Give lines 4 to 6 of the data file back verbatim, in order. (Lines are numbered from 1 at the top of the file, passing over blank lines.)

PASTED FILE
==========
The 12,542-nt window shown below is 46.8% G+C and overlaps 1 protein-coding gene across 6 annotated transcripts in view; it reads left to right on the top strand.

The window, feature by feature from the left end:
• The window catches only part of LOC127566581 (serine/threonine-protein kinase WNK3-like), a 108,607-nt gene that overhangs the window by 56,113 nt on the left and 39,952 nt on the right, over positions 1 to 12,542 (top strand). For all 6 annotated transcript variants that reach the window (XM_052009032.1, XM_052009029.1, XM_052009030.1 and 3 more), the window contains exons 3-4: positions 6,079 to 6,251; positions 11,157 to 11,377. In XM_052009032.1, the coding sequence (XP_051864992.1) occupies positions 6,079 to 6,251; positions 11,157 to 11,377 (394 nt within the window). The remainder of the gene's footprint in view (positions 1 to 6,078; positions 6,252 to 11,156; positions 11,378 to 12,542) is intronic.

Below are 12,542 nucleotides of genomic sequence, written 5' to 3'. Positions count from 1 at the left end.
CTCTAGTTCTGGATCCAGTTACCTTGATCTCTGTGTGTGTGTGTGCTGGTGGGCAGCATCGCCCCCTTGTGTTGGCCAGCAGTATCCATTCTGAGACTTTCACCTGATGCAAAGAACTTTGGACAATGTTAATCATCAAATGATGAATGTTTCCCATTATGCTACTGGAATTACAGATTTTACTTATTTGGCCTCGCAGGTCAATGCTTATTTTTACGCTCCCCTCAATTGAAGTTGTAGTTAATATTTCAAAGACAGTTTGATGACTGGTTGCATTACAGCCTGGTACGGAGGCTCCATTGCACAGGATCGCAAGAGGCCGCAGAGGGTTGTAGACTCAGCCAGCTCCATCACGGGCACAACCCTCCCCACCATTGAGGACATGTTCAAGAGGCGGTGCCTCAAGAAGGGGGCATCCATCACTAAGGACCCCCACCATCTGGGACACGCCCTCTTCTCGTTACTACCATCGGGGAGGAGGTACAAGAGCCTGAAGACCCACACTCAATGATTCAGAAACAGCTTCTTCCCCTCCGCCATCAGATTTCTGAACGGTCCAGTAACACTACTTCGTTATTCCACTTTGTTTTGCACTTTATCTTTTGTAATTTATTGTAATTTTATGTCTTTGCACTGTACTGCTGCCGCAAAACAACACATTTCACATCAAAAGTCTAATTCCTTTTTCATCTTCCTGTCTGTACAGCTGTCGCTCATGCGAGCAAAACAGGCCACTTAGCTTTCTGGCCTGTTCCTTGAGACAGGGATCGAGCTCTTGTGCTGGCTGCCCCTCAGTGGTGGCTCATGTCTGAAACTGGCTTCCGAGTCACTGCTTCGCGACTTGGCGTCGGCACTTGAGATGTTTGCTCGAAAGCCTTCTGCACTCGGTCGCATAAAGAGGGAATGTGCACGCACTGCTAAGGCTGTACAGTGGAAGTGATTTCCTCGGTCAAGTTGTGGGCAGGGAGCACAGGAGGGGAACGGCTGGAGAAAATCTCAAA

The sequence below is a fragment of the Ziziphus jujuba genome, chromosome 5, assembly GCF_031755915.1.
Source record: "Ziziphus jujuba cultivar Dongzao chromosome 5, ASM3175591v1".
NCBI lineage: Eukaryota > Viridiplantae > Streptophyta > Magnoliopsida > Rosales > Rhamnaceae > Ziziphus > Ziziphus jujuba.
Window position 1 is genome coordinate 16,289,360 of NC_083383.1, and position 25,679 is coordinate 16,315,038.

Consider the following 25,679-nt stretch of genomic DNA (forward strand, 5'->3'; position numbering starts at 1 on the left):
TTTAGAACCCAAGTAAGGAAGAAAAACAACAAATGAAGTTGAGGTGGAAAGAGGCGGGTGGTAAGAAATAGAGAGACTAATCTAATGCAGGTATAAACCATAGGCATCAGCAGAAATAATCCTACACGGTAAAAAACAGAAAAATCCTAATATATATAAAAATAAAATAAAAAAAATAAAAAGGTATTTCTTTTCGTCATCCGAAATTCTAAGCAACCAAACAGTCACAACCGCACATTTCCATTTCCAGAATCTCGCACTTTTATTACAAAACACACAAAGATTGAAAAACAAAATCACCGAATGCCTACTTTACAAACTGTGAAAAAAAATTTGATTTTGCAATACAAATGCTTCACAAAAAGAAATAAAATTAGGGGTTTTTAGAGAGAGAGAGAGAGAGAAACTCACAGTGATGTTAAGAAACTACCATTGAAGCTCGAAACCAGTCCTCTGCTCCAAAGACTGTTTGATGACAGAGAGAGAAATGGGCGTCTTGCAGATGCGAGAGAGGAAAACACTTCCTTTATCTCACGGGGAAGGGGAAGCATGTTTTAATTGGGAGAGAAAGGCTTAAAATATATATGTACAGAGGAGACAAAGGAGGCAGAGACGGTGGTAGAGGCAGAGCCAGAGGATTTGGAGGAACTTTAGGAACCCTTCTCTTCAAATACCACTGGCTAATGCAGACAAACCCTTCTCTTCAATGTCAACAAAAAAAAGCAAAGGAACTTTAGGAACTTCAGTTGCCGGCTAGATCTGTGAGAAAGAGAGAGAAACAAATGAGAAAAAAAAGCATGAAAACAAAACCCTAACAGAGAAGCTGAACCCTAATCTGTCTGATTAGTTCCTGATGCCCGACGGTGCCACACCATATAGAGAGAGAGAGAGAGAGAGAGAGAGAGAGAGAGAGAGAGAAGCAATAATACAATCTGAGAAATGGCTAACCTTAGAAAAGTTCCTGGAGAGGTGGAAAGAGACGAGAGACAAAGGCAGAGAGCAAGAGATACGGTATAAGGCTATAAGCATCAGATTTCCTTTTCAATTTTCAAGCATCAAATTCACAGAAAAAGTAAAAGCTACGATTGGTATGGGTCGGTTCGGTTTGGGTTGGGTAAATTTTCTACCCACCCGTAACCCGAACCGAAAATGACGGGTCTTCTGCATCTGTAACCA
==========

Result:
Below are 12,542 nucleotides of genomic sequence, written 5' to 3'. Positions count from 1 at the left end.
CTCTAGTTCTGGATCCAGTTACCTTGATCTCTGTGTGTGTGTGTGCTGGTGGGCAGCATCGCCCCCTTGTGTTGGCCAGCAGTATCCATTCTGAGACTTTCACCTGATGCAAAGAACTTTGGACAATGTTAATCATCAAATGATGAATGTTTCCCATTATGCTACTGGAATTACAGATTTTACTTATTTGGCCTCGCAGGTCAATGCTTATTTTTACGCTCCCCTCAATTGAAGTTGTAGTTAATATTTCAAAGACAGTTTGATGACTGGTTGCATTACAGCCTGGTACGGAGGCTCCATTGCACAGGATCGCAAGAGGCCGCAGAGGGTTGTAGACTCAGCCAGCTCCATCACGGGCACAACCCTCCCCACCATTGAGGACATGTTCAAGAGGCGGTGCCTCAAGAAGGGGGCATCCATCACTAAGGACCCCCACCATCTGGGACACGCCCTCTTCTCGTTACTACCATCGGGGAGGAGGTACAAGAGCCTGAAGACCCACACTCAATGATTCAGAAACAGCTTCTTCCCCTCCGCCATCAGATTTCTGAACGGTCCAGTAACACTACTTCGTTATTCCACTTTGTTTTGCACTTTATCTTTTGTAATTTATTGTAATTTTATGTCTTTGCACTGTACTGCTGCCGCAAAACAACACATTTCACATCAAAAGTCTAATTCCTTTTTCATCTTCCTGTCTGTACAGCTGTCGCTCATGCGAGCAAAACAGGCCACTTAGCTTTCTGGCCTGTTCCTTGAGACAGGGATCGAGCTCTTGTGCTGGCTGCCCCTCAGTGGTGGCTCATGTCTGAAACTGGCTTCCGAGTCACTGCTTCGCGACTTGGCGTCGGCACTTGAGATGTTTGCTCGAAAGCCTTCTGCACTCGGTCGCATAAAGAGGGAATGTGCACGCACTGCTAAGGCTGTACAGTGGAAGTGATTTCCTCGGTCAAGTTGTGGGCAGGGAGCACAGGAGGGGAACGGCTGGAGAAAATCTCAAA

The sequence below is a fragment of the Ziziphus jujuba genome, chromosome 5, assembly GCF_031755915.1.